A STUDY GUIDE FOR THE BOOK OF SECOND CORINTHIANS

(Trumpet Ministries,Inc. / Words of Righteousness)

A STUDY GUIDE FOR THE BOOK OF SECOND CORINTHIANS Copyright Š 2006 Trumpet Ministries, Inc. All Rights Reserved

In the sixth chapter of the Book of Romans we are commanded to count ourselves as crucified with the Lord Jesus and risen with Him.

Here, in the Book of Second Corinthians, we see the crucifixion and resurrection worked out in daily life.

Each believer who suffers with Christ reigns with Christ.

The power by which Christ rules is that of eternal, indestructible, resurrection life, the life that proceeds only from our crucifixion with Him.

The power of resurrection life insured that Paul was not bound, was not crushed, was not in despair, was not at a loss, was not forsaken, was not destroyed.

Paul was carrying around in his mortal body the death of the Lord Jesus.

The eternal life by which Paul lived brought eternal life to those to whom he ministered.

But we had the sentence of death in ourselves, that we should not trust in ourselves, but in God which raiseth the dead. (II Corinthians :9)

Table of Contents

QUESTIONS

Chapter One Chapter Two Chapter Three Chapter Four Chapter Five Chapter Six Chapter Seven Chapter Eight Chapter Nine Chapter Ten Chapter Eleven Chapter Twelve Chapter Thirteen

ANSWERS

Chapter One Chapter Two Chapter Three Chapter Four Chapter Five Chapter Six Chapter Seven Chapter Eight Chapter Nine Chapter Ten Chapter Eleven Chapter Twelve Chapter Thirteen

A STUDY GUIDE FOR THE BOOK OF SECOND CORINTHIANS

QUESTIONS

Chapter One

1. How does Paul announce himself?

2. Who was with Paul at this time?

3. To whom is the letter written?

4. Who else are addressed?

5. What blessing does Paul extend to the saints in Achaia?

6. How does Paul describe God the Father?

7. What was the Father doing for Paul and Timothy?

8. What is a saint able to do after God has comforted and encouraged him or her in a time of tribulation and affliction?

9. What is true of the saint in whom the sufferings of Christ are abounding?

10. Why is the servant of Christ afflicted?

11. Why is the servant of Christ comforted?

12. On what is Paul’s hope for the Corinthian saints based?

13. Of what situation did Paul wish to inform the saints in Corinth?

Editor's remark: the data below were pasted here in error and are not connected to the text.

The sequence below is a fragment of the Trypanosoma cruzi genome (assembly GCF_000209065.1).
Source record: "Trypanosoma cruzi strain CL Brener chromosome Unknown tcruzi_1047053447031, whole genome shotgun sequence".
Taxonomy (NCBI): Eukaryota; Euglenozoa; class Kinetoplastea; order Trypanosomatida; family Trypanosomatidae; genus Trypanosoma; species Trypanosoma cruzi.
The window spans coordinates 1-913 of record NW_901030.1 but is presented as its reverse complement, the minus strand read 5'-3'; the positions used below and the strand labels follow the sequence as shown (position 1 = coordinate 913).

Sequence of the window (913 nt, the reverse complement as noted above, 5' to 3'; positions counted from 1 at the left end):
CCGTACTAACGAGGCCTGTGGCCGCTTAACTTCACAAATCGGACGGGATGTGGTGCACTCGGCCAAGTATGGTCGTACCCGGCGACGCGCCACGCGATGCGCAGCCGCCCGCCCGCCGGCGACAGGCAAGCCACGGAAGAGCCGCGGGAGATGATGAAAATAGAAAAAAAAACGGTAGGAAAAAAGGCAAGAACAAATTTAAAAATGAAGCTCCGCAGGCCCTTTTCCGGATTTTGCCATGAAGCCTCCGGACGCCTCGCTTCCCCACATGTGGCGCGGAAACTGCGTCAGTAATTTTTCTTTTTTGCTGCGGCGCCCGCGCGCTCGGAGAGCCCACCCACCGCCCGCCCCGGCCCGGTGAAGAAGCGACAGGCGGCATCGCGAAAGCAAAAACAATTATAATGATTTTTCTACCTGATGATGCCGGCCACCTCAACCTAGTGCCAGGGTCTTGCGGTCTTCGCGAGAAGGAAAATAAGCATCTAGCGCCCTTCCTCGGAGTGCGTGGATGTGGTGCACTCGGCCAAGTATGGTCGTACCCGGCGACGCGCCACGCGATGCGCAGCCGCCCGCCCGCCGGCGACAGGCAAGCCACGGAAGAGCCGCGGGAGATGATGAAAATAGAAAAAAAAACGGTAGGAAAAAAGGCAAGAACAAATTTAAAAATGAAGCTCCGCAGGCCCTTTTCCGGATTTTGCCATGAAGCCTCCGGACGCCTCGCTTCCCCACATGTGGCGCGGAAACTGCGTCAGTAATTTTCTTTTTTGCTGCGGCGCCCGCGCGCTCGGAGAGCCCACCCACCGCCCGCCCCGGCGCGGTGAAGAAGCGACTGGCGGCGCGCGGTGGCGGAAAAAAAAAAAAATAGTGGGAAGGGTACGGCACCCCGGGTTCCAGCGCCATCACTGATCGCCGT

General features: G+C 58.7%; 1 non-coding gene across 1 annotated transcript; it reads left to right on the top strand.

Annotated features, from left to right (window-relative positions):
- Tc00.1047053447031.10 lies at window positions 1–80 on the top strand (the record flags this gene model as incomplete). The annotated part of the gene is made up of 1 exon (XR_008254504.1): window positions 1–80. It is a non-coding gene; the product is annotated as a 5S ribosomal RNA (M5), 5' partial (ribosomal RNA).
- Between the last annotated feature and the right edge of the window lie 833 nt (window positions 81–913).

14. How severe was Paul’s trial in Asia?

15. What did Paul have within himself?

16. What is the constant attitude of the saint who has within himself the sentence of death?

17. What was God’s response to the Apostle’s trust in Him?

18. How were the saints in Corinth laboring together with Paul?

19. Why was Paul pleased that many of the saints in Corinth had prayed for him while he was in Ephesus?

20. Paul’s conscience was causing him to boast and rejoice. What was his conscience telling him?

21. What did Paul say about his letters to the church in Corinth?

22. What is Paul’s hope?

23. What was true of the understanding of the saints in Achaia?

24. What will the saints in Corinth recognize when they understand Paul fully?

25. What was Paul’s confidence?

26. What did Paul have in mind to do, as a result of his "confidence" in the church in Corinth?

27. What was Paul explaining in verse seventeen?

28. What does Paul affirm?

29. What is true of the Son of God who was preached by Paul and Silvanus and Timothy?

30. What is true of the promises of God in Christ?

31. What four things has God done for Paul and for the saints in Corinth?

32. What reason does Paul give for not stopping by Corinth as he had planned?

33. How does Paul keep his own role in balance?

Chapter Two

1. What had Paul determined?

2. Who was it that was to make Paul glad?

3. Why did Paul write as he did in his first letter?

4. What was Paul’s confidence concerning them?

5. What was Paul’s attitude when he wrote the first letter?

6. What was Paul’s motive in writing to them as he did?

7. To whom did the sinning believer cause grief?

8. What had happened to this sinner as a result of Paul’s letter?

9. What did Paul state concerning the punishment that had been administered?

10. What does Paul direct to be done now, concerning this individual?

11. What other reason did Paul have for writing to them?

12. What became true when the believers in Corinth forgave a transgression?

13. Why was Paul quick to forgive a sinner who repented?

14. What happened when Paul, having left Ephesus, arrived in Troas?

15. Why was Paul restless in Troas?

16. What did Paul do as a result of not finding Titus?

17. For what did Paul thank God?

18. What was Paul "unto God"?

19. What does the Presence of Christ do to those who are sinning against God?

20. What does the Presence of Christ do to those who are serving God?

21. What does Paul mean by the question, "Who is sufficient for these things"?

22. What were many preachers of Paul’s day doing?

23. What was Paul doing?

Chapter Three

1. What does Paul ask them now?

2. What was Paul’s letter of recommendation—a letter inscribed in Paul’s heart, being known and read by everyone?

3. What was shown clearly?

4. With what kind of "ink" was Christ’s letter written?

5. On what surface was Christ’s letter written?

6. What was Paul’s confidence through Christ before God?

7. How did Paul feel about his own judgment and his own ability to do anything concerning the work of the Kingdom of God?

8. What ability did God give to Paul?

9. What is true of the new covenant?

10. What does the "letter" of the Scriptures do?

11. What does the Holy Spirit do?

12. How does Paul refer to the old Mosaic covenant?

13. Where were the letters of the ministry of death written?

14. What was true of the ministry of death, the Ten Commandments?

15. What happened to Moses as a result of his nearness to the Glory of the God of Israel?